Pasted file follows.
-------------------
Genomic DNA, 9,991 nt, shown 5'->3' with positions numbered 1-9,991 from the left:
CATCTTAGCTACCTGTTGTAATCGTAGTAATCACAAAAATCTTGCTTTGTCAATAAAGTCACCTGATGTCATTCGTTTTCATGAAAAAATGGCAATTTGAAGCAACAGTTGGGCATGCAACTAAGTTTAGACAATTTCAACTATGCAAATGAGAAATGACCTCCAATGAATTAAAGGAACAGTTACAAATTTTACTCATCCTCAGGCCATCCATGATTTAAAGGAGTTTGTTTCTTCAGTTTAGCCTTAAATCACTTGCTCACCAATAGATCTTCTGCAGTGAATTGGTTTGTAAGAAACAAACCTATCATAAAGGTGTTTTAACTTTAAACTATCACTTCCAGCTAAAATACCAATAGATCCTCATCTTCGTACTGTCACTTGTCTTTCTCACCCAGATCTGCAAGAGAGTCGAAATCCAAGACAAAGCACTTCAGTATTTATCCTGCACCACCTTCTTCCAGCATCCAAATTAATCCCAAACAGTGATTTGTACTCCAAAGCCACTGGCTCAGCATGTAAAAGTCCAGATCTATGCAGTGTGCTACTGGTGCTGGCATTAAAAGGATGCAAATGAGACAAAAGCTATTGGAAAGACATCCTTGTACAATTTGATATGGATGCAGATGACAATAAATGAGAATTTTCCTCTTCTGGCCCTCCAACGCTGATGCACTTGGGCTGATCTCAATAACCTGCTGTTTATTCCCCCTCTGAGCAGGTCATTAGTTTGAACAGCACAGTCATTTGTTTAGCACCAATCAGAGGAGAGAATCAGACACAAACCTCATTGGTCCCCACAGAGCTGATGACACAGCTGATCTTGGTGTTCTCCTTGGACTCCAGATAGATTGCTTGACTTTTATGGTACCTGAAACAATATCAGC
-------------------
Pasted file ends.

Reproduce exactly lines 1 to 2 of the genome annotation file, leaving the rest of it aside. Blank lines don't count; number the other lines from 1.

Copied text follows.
Genomic DNA, 9,991 nt, shown 5'->3' with positions numbered 1-9,991 from the left:
CATCTTAGCTACCTGTTGTAATCGTAGTAATCACAAAAATCTTGCTTTGTCAATAAAGTCACCTGATGTCATTCGTTTTCATGAAAAAATGGCAATTTGAAGCAACAGTTGGGCATGCAACTAAGTTTAGACAATTTCAACTATGCAAATGAGAAATGACCTCCAATGAATTAAAGGAACAGTTACAAATTTTACTCATCCTCAGGCCATCCATGATTTAAAGGAGTTTGTTTCTTCAGTTTAGCCTTAAATCACTTGCTCACCAATAGATCTTCTGCAGTGAATTGGTTTGTAAGAAACAAACCTATCATAAAGGTGTTTTAACTTTAAACTATCACTTCCAGCTAAAATACCAATAGATCCTCATCTTCGTACTGTCACTTGTCTTTCTCACCCAGATCTGCAAGAGAGTCGAAATCCAAGACAAAGCACTTCAGTATTTATCCTGCACCACCTTCTTCCAGCATCCAAATTAATCCCAAACAGTGATTTGTACTCCAAAGCCACTGGCTCAGCATGTAAAAGTCCAGATCTATGCAGTGTGCTACTGGTGCTGGCATTAAAAGGATGCAAATGAGACAAAAGCTATTGGAAAGACATCCTTGTACAATTTGATATGGATGCAGATGACAATAAATGAGAATTTTCCTCTTCTGGCCCTCCAACGCTGATGCACTTGGGCTGATCTCAATAACCTGCTGTTTATTCCCCCTCTGAGCAGGTCATTAGTTTGAACAGCACAGTCATTTGTTTAGCACCAATCAGAGGAGAGAATCAGACACAAACCTCATTGGTCCCCACAGAGCTGATGACACAGCTGATCTTGGTGTTCTCCTTGGACTCCAGATAGATTGCTTGACTTTTATGGTACCTGAAACAATATCAGC